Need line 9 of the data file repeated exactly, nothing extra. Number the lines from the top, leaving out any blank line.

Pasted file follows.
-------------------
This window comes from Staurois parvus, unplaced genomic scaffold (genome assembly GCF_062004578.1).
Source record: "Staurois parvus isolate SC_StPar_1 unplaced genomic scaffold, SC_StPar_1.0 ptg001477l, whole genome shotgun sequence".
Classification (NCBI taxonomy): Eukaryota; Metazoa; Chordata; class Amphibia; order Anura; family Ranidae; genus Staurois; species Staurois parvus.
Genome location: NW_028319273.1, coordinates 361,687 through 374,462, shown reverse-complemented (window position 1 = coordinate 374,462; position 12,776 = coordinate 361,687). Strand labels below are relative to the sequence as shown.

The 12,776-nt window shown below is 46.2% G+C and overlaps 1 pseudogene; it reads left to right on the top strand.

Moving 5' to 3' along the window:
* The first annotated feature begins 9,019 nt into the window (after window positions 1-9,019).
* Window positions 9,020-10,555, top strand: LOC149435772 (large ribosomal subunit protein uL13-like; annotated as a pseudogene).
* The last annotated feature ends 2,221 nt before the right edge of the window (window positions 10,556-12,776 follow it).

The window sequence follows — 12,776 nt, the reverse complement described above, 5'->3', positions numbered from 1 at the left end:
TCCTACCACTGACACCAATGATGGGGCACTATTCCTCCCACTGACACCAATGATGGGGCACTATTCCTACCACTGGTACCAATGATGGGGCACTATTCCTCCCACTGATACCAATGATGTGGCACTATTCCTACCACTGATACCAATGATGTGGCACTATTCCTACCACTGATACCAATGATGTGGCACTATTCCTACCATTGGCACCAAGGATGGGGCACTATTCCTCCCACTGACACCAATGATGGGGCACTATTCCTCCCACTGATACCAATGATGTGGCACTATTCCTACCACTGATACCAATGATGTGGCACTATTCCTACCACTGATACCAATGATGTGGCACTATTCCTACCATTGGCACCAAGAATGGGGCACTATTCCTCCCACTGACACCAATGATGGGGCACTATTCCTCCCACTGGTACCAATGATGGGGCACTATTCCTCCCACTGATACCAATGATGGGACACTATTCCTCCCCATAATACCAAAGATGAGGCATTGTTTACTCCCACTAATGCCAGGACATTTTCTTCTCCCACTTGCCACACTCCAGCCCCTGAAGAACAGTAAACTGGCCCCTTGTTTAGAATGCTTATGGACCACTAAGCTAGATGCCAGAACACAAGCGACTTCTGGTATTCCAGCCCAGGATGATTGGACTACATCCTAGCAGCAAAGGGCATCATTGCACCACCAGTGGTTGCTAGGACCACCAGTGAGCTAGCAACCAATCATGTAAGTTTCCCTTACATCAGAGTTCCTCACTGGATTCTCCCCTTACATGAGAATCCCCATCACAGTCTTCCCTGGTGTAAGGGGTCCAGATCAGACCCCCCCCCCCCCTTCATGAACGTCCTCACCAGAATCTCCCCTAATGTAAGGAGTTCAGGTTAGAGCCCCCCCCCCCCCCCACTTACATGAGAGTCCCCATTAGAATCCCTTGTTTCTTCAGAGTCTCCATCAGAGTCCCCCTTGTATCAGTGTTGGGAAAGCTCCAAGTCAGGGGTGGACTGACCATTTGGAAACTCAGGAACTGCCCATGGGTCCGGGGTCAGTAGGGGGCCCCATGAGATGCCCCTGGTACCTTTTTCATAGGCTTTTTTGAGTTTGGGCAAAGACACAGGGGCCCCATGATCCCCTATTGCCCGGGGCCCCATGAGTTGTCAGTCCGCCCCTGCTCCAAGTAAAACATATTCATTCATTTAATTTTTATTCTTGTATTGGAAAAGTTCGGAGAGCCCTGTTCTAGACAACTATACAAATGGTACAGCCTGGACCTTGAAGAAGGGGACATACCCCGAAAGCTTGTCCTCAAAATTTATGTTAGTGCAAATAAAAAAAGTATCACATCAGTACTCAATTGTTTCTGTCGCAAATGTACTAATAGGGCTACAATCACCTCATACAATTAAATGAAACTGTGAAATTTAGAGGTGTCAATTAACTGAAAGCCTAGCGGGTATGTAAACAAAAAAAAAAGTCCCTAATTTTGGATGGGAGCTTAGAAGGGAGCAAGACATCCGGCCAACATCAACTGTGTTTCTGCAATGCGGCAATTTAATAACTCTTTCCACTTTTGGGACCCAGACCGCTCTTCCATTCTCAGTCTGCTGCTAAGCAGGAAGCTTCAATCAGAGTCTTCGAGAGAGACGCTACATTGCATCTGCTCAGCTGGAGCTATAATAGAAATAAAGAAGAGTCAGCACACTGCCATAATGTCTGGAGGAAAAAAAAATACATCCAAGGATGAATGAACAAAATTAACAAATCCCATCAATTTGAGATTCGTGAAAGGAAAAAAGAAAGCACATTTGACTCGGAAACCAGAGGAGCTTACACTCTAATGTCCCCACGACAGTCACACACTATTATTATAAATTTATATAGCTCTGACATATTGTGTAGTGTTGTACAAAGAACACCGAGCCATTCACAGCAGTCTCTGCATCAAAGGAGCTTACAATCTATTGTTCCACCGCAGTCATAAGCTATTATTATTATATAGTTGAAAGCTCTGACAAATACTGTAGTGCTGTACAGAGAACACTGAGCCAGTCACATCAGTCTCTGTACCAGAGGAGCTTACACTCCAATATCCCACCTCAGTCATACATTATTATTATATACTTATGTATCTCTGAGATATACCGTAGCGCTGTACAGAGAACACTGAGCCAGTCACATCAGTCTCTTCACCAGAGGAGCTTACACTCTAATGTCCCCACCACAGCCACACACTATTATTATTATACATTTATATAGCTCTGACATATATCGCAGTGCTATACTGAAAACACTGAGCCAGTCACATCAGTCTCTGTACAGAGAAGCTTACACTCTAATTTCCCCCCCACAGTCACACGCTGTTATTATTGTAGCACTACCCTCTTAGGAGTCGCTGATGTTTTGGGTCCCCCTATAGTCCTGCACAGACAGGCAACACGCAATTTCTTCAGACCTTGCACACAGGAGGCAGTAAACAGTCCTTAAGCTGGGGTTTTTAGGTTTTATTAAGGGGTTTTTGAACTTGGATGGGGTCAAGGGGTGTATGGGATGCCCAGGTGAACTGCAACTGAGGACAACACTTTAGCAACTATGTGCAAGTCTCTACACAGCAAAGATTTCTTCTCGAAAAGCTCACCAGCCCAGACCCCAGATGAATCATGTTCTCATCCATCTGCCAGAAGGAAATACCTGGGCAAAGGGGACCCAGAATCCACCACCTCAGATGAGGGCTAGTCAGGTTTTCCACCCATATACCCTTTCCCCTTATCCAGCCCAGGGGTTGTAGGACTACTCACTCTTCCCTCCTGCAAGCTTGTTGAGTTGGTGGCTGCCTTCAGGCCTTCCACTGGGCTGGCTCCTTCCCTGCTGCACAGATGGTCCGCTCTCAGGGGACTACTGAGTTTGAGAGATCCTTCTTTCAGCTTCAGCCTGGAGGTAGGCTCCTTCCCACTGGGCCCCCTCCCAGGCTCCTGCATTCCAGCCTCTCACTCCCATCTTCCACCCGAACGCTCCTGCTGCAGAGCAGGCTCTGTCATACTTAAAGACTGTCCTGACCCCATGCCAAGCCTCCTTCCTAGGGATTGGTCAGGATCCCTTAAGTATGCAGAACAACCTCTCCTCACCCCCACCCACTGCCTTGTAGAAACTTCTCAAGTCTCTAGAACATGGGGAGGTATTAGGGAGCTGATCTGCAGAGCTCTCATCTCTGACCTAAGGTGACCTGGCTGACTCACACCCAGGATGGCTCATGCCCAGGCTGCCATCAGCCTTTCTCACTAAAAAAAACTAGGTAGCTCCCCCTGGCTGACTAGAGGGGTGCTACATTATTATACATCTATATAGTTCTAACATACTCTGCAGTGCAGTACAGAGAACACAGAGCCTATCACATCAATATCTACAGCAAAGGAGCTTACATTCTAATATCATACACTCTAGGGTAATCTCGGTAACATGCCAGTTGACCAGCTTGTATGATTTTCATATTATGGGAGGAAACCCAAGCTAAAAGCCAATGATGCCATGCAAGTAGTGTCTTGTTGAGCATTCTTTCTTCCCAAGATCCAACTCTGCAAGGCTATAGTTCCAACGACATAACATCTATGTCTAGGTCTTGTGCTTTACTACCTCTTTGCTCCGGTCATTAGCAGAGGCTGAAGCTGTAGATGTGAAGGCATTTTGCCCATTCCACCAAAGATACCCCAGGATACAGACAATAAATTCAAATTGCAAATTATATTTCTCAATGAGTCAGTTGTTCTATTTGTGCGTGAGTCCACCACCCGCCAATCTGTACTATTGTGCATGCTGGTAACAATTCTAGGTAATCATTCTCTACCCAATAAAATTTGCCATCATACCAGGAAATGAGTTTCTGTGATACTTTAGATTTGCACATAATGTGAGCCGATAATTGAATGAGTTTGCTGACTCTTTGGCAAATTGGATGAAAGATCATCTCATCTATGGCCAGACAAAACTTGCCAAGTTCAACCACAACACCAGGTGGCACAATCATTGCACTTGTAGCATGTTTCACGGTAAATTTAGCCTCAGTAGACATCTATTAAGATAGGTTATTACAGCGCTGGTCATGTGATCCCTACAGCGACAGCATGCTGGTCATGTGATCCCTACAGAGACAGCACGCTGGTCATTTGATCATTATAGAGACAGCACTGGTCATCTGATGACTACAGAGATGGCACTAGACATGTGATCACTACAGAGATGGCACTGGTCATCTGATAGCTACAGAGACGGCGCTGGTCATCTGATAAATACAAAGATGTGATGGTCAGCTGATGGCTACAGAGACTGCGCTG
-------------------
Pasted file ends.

* The last annotated feature ends 2,221 nt before the right edge of the window (window positions 10,556-12,776 follow it).